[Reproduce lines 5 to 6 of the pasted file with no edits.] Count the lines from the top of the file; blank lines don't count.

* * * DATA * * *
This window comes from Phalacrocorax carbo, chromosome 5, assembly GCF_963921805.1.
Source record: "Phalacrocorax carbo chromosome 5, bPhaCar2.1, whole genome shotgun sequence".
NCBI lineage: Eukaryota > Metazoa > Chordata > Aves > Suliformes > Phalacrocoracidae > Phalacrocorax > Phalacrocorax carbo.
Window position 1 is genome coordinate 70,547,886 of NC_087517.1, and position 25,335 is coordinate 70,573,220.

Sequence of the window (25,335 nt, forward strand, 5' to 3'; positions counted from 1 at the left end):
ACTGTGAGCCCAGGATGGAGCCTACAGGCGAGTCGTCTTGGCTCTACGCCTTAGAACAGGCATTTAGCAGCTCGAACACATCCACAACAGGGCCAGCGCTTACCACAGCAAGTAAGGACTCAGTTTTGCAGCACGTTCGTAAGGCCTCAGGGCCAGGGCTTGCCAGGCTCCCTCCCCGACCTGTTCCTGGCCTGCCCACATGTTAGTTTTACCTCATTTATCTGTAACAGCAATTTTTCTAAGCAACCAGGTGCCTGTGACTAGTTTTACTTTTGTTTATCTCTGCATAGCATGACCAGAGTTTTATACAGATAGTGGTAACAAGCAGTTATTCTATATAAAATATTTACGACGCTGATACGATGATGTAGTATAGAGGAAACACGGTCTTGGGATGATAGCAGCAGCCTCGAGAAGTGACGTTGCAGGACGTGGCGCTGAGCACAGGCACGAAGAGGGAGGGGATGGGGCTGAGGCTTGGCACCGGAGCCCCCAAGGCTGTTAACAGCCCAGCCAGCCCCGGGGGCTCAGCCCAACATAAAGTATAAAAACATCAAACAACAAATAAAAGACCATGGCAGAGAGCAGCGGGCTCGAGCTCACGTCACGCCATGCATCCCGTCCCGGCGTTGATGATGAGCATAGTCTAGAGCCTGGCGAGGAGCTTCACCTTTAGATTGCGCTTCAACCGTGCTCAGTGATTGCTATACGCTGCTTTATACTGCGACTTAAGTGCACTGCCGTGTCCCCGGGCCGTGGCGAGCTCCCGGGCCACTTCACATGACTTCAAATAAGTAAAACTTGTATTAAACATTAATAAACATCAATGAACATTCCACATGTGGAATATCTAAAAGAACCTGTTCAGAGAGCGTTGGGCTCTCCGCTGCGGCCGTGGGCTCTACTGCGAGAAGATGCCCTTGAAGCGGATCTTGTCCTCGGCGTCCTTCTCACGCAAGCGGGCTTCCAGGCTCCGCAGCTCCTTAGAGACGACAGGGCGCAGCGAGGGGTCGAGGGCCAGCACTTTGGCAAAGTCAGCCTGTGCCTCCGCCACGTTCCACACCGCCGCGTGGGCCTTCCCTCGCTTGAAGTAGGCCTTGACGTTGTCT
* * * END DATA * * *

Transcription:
Sequence of the window (25,335 nt, forward strand, 5' to 3'; positions counted from 1 at the left end):
ACTGTGAGCCCAGGATGGAGCCTACAGGCGAGTCGTCTTGGCTCTACGCCTTAGAACAGGCATTTAGCAGCTCGAACACATCCACAACAGGGCCAGCGCTTACCACAGCAAGTAAGGACTCAGTTTTGCAGCACGTTCGTAAGGCCTCAGGGCCAGGGCTTGCCAGGCTCCCTCCCCGACCTGTTCCTGGCCTGCCCACATGTTAGTTTTACCTCATTTATCTGTAACAGCAATTTTTCTAAGCAACCAGGTGCCTGTGACTAGTTTTACTTTTGTTTATCTCTGCATAGCATGACCAGAGTTTTATACAGATAGTGGTAACAAGCAGTTATTCTATATAAAATATTTACGACGCTGATACGATGATGTAGTATAGAGGAAACACGGTCTTGGGATGATAGCAGCAGCCTCGAGAAGTGACGTTGCAGGACGTGGCGCTGAGCACAGGCACGAAGAGGGAGGGGATGGGGCTGAGGCTTGGCACCGGAGCCCCCAAGGCTGTTAACAGCCCAGCCAGCCCCGGGGGCTCAGCCCAACATAAAGTATAAAAACATCAAACAACAAATAAAAGACCATGGCAGAGAGCAGCGGGCTCGAGCTCACGTCACGCCATGCATCCCGTCCCGGCGTTGATGATGAGCATAGTCTAGAGCCTGGCGAGGAGCTTCACCTTTAGATTGCGCTTCAACCGTGCTCAGTGATTGCTATACGCTGCTTTATACTGCGACTTAAGTGCACTGCCGTGTCCCCGGGCCGTGGCGAGCTCCCGGGCCACTTCACATGACTTCAAATAAGTAAAACTTGTATTAAACATTAATAAACATCAATGAACATTCCACATGTGGAATATCTAAAAGAACCTGTTCAGAGAGCGTTGGGCTCTCCGCTGCGGCCGTGGGCTCTACTGCGAGAAGATGCCCTTGAAGCGGATCTTGTCCTCGGCGTCCTTCTCACGCAAGCGGGCTTCCAGGCTCCGCAGCTCCTTAGAGACGACAGGGCGCAGCGAGGGGTCGAGGGCCAGCACTTTGGCAAAGTCAGCCTGTGCCTCCGCCACGTTCCACACCGCCGCGTGGGCCTTCCCTCGCTTGAAGTAGGCCTTGACGTTGTCT